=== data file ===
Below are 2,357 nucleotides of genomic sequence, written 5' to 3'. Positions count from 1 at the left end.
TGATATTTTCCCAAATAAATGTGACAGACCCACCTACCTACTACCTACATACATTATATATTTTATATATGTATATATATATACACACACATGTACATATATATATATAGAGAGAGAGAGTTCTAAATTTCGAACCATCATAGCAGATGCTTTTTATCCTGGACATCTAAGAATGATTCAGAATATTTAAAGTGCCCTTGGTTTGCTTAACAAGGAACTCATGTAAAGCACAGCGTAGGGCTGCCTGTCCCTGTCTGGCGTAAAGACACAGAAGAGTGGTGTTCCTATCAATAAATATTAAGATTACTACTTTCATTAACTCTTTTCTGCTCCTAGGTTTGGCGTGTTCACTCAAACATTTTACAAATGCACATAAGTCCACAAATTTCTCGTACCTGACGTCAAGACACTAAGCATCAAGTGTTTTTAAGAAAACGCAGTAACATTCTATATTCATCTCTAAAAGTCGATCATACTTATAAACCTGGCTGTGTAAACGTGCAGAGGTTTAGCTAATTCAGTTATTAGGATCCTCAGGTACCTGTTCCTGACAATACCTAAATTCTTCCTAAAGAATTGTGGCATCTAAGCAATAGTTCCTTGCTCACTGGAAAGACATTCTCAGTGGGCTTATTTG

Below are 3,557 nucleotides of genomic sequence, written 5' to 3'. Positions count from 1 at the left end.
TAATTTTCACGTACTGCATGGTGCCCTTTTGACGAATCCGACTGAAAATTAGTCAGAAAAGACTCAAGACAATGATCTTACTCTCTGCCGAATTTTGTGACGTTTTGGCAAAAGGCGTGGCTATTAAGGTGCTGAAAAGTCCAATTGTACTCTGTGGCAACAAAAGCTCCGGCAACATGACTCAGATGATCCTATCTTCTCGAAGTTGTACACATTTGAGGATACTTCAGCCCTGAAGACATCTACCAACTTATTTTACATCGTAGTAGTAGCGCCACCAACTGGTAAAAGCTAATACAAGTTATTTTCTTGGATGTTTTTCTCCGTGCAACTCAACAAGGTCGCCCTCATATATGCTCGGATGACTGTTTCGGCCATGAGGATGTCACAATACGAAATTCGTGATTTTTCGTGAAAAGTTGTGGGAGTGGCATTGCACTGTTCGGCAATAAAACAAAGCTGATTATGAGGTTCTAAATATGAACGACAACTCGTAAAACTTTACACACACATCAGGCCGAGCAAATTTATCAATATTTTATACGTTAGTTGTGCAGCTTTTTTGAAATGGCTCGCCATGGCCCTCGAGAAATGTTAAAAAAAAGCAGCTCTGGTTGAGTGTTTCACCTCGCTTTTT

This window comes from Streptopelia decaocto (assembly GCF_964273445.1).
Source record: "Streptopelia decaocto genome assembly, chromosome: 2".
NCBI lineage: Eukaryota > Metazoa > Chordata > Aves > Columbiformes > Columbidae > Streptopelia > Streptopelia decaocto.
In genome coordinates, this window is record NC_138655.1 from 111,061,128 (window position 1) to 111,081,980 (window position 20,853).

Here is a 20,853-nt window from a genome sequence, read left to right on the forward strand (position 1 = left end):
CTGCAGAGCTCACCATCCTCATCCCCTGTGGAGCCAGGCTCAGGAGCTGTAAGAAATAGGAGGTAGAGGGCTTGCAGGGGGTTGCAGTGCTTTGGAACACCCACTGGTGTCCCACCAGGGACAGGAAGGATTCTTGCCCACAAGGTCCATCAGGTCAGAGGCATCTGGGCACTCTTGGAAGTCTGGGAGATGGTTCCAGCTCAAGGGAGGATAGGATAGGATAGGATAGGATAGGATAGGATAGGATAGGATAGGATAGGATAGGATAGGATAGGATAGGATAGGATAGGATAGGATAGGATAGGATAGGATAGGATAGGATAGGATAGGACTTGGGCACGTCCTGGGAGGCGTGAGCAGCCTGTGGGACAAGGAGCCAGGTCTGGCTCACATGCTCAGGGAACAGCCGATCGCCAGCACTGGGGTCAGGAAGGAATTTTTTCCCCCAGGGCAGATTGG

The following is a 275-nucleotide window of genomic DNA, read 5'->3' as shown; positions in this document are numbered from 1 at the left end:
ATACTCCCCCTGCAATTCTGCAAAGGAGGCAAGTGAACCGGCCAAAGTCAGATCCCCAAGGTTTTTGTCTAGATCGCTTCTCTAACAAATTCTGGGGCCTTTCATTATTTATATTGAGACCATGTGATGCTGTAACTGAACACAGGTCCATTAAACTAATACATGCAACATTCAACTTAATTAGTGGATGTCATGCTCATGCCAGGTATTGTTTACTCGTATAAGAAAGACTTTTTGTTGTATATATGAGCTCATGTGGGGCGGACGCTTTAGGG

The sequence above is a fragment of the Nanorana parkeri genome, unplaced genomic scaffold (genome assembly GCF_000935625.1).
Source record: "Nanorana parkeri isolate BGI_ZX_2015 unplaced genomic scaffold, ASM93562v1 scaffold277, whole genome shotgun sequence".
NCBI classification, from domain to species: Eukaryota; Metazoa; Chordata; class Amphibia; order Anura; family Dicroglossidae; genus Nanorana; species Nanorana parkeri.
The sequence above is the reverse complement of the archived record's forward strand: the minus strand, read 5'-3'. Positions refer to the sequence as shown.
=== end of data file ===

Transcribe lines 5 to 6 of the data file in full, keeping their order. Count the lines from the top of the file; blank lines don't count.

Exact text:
This window comes from Streptopelia decaocto (assembly GCF_964273445.1).
Source record: "Streptopelia decaocto genome assembly, chromosome: 2".